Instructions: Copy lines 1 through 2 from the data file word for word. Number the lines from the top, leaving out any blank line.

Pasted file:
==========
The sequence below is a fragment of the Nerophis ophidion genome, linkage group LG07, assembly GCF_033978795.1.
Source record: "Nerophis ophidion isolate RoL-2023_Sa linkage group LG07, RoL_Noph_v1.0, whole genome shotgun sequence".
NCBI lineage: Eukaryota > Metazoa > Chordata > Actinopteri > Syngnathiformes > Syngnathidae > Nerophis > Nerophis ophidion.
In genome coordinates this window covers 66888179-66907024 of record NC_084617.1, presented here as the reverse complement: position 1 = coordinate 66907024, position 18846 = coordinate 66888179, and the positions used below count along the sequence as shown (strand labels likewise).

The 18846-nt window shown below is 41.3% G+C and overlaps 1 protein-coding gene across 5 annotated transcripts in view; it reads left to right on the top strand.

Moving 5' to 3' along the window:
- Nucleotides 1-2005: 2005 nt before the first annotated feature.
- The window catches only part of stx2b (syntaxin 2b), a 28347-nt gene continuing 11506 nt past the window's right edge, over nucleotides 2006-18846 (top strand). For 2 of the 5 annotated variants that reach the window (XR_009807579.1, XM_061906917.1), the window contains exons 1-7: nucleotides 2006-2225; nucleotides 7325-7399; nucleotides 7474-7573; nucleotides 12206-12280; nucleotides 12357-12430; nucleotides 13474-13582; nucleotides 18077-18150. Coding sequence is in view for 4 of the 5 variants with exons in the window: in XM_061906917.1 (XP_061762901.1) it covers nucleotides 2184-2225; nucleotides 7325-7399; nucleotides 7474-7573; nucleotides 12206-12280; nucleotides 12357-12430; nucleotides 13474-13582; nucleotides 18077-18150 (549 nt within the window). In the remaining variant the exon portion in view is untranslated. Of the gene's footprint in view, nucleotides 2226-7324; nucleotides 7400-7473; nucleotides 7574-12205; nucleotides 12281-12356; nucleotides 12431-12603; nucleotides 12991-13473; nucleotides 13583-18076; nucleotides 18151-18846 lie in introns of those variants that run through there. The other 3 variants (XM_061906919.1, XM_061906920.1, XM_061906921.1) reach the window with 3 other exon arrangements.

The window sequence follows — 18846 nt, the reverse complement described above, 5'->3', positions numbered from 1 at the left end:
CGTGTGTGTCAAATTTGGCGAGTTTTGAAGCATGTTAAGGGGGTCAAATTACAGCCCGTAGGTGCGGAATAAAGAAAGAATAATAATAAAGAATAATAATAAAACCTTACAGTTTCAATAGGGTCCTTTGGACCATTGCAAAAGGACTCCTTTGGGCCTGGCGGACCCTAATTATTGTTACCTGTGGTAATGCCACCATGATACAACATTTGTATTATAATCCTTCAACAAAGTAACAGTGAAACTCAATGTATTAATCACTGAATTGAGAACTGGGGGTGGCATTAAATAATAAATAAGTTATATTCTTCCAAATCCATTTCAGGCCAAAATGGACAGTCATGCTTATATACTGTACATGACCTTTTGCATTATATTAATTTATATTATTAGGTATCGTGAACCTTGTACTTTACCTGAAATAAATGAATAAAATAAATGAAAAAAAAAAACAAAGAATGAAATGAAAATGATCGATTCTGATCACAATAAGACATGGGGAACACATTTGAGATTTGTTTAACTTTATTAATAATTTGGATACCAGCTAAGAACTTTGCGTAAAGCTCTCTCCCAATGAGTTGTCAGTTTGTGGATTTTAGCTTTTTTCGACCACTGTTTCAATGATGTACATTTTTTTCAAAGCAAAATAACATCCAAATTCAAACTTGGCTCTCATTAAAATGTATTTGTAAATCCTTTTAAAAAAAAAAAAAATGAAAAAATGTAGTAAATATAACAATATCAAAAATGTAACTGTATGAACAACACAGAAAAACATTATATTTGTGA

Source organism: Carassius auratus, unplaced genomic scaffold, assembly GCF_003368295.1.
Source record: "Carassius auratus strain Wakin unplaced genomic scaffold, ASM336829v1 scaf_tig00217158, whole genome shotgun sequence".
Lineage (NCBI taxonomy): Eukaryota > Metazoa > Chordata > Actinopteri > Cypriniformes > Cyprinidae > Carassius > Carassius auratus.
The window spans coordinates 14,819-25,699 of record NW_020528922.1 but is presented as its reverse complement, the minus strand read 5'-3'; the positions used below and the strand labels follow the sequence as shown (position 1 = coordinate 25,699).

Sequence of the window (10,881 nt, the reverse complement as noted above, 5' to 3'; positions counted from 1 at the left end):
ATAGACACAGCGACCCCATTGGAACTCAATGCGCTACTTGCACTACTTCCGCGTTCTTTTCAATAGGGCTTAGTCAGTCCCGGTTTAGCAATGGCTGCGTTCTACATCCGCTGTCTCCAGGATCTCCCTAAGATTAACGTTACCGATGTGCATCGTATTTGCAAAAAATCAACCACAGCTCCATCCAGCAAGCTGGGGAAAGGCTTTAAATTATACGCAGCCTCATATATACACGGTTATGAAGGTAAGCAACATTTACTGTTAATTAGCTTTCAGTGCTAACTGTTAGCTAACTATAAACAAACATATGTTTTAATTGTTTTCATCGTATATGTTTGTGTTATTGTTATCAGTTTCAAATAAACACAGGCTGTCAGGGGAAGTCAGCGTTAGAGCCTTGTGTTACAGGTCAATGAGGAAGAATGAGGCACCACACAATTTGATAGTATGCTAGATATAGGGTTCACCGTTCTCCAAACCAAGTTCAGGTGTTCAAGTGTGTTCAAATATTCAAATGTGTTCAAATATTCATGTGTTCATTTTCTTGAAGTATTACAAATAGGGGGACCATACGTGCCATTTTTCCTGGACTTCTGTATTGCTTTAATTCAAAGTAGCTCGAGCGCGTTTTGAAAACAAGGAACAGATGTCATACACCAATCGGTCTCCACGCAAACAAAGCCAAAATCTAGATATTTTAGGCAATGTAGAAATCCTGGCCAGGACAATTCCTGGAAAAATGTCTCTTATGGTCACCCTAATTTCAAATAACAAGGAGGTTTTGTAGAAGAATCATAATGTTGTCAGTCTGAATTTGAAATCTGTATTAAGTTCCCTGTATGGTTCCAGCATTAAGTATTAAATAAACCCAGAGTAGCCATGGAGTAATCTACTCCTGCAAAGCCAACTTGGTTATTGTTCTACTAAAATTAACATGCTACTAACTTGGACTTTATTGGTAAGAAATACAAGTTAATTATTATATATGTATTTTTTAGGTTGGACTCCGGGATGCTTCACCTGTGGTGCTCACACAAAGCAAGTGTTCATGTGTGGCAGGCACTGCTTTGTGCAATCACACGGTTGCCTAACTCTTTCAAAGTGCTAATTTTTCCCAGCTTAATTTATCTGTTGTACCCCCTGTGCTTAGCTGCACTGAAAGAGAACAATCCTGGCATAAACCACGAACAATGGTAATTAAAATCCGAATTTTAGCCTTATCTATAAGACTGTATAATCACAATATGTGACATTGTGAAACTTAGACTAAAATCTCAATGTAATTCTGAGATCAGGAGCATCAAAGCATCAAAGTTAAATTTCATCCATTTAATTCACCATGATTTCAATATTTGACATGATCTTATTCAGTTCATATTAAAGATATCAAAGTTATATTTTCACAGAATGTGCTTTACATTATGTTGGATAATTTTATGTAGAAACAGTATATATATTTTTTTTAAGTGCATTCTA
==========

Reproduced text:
The sequence below is a fragment of the Nerophis ophidion genome, linkage group LG07, assembly GCF_033978795.1.
Source record: "Nerophis ophidion isolate RoL-2023_Sa linkage group LG07, RoL_Noph_v1.0, whole genome shotgun sequence".